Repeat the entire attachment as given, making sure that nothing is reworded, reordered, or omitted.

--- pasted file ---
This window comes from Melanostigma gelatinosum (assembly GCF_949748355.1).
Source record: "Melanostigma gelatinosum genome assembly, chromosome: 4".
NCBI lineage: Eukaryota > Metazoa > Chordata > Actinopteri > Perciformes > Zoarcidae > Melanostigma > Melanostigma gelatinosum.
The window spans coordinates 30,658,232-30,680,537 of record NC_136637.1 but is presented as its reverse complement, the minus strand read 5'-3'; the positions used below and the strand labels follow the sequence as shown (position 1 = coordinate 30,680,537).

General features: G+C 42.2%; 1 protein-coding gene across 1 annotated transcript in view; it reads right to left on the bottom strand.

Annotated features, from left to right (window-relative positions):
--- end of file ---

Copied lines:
This window comes from Melanostigma gelatinosum (assembly GCF_949748355.1).
Source record: "Melanostigma gelatinosum genome assembly, chromosome: 4".
NCBI lineage: Eukaryota > Metazoa > Chordata > Actinopteri > Perciformes > Zoarcidae > Melanostigma > Melanostigma gelatinosum.
The window spans coordinates 30,658,232-30,680,537 of record NC_136637.1 but is presented as its reverse complement, the minus strand read 5'-3'; the positions used below and the strand labels follow the sequence as shown (position 1 = coordinate 30,680,537).

General features: G+C 42.2%; 1 protein-coding gene across 1 annotated transcript in view; it reads right to left on the bottom strand.

Annotated features, from left to right (window-relative positions):